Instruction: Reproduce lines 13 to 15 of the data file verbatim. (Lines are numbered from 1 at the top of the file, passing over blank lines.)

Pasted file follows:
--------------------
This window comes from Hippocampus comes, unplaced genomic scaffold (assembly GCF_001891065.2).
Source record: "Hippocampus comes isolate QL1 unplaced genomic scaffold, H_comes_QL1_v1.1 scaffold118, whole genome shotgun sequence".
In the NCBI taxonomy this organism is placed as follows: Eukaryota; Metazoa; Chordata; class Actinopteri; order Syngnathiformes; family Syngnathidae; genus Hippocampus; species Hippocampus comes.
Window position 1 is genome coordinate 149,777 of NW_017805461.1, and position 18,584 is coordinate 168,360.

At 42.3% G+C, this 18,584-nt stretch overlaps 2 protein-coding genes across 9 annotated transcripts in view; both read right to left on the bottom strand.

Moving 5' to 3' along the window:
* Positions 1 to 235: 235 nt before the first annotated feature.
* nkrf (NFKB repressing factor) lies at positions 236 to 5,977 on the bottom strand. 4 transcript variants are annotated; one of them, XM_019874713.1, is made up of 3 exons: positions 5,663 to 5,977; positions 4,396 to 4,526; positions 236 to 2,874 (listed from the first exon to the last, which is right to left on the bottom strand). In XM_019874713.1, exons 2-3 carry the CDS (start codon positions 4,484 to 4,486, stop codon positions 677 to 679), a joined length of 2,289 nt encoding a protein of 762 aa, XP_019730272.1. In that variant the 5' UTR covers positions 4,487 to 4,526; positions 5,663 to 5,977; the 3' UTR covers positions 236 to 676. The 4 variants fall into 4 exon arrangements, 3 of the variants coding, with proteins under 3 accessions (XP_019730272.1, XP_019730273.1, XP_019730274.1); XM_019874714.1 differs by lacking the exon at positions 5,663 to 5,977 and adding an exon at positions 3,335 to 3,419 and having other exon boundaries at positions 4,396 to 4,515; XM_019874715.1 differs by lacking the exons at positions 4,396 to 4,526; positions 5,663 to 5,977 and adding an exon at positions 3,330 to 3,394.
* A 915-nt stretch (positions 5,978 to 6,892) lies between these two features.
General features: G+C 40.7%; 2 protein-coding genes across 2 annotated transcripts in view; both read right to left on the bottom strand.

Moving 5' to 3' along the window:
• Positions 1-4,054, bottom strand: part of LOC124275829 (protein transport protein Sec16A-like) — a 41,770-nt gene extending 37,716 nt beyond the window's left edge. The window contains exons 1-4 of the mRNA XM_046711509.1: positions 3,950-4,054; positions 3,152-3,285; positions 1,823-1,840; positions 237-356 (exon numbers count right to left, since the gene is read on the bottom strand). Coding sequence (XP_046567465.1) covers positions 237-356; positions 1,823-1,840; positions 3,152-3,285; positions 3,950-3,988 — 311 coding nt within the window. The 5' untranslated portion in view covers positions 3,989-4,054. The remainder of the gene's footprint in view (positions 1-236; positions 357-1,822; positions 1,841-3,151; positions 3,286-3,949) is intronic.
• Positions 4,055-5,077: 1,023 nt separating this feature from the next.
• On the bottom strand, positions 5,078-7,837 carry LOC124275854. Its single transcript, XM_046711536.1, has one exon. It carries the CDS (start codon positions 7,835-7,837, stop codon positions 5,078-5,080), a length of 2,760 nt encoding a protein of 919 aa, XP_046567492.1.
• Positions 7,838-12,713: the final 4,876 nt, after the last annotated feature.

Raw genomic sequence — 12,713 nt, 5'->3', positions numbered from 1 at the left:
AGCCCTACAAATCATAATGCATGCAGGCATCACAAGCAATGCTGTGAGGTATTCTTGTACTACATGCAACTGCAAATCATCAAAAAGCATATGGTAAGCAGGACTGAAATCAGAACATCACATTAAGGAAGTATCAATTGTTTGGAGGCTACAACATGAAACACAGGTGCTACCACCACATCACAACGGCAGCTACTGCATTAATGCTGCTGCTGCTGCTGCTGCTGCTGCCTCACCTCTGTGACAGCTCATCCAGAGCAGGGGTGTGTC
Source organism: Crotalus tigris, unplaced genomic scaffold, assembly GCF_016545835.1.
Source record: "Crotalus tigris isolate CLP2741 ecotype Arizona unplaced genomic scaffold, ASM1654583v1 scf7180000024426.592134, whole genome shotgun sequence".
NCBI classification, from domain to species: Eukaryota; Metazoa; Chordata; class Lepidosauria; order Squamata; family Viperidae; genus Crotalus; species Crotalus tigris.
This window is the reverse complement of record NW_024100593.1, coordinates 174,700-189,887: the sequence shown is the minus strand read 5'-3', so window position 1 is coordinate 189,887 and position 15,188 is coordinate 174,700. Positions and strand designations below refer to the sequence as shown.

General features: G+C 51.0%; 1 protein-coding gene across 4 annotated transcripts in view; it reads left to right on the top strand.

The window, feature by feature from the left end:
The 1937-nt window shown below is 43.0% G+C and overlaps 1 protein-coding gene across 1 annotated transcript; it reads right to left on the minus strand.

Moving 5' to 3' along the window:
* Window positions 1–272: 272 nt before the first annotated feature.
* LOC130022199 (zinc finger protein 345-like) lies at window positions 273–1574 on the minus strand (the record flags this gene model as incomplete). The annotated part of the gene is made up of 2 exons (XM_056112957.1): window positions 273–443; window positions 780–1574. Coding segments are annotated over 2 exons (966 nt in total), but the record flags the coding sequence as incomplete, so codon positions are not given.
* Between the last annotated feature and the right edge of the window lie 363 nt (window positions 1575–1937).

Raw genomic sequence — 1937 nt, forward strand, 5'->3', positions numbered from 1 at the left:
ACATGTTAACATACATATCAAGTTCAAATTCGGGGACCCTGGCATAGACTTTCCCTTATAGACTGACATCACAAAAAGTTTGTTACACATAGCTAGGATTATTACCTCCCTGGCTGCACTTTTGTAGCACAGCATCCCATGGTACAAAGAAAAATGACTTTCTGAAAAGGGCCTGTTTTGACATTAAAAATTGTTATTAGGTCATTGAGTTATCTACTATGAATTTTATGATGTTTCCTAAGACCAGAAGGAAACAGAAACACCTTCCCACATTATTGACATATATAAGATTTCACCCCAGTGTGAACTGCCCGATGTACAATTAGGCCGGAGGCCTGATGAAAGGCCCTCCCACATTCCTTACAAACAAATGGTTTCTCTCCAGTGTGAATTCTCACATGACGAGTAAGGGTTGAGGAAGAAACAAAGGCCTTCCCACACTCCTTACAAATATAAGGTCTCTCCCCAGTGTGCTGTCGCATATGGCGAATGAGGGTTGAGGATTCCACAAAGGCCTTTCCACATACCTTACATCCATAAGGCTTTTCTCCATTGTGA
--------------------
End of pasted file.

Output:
• Positions 4,055-5,077: 1,023 nt separating this feature from the next.
• On the bottom strand, positions 5,078-7,837 carry LOC124275854. Its single transcript, XM_046711536.1, has one exon. It carries the CDS (start codon positions 7,835-7,837, stop codon positions 5,078-5,080), a length of 2,760 nt encoding a protein of 919 aa, XP_046567492.1.
• Positions 7,838-12,713: the final 4,876 nt, after the last annotated feature.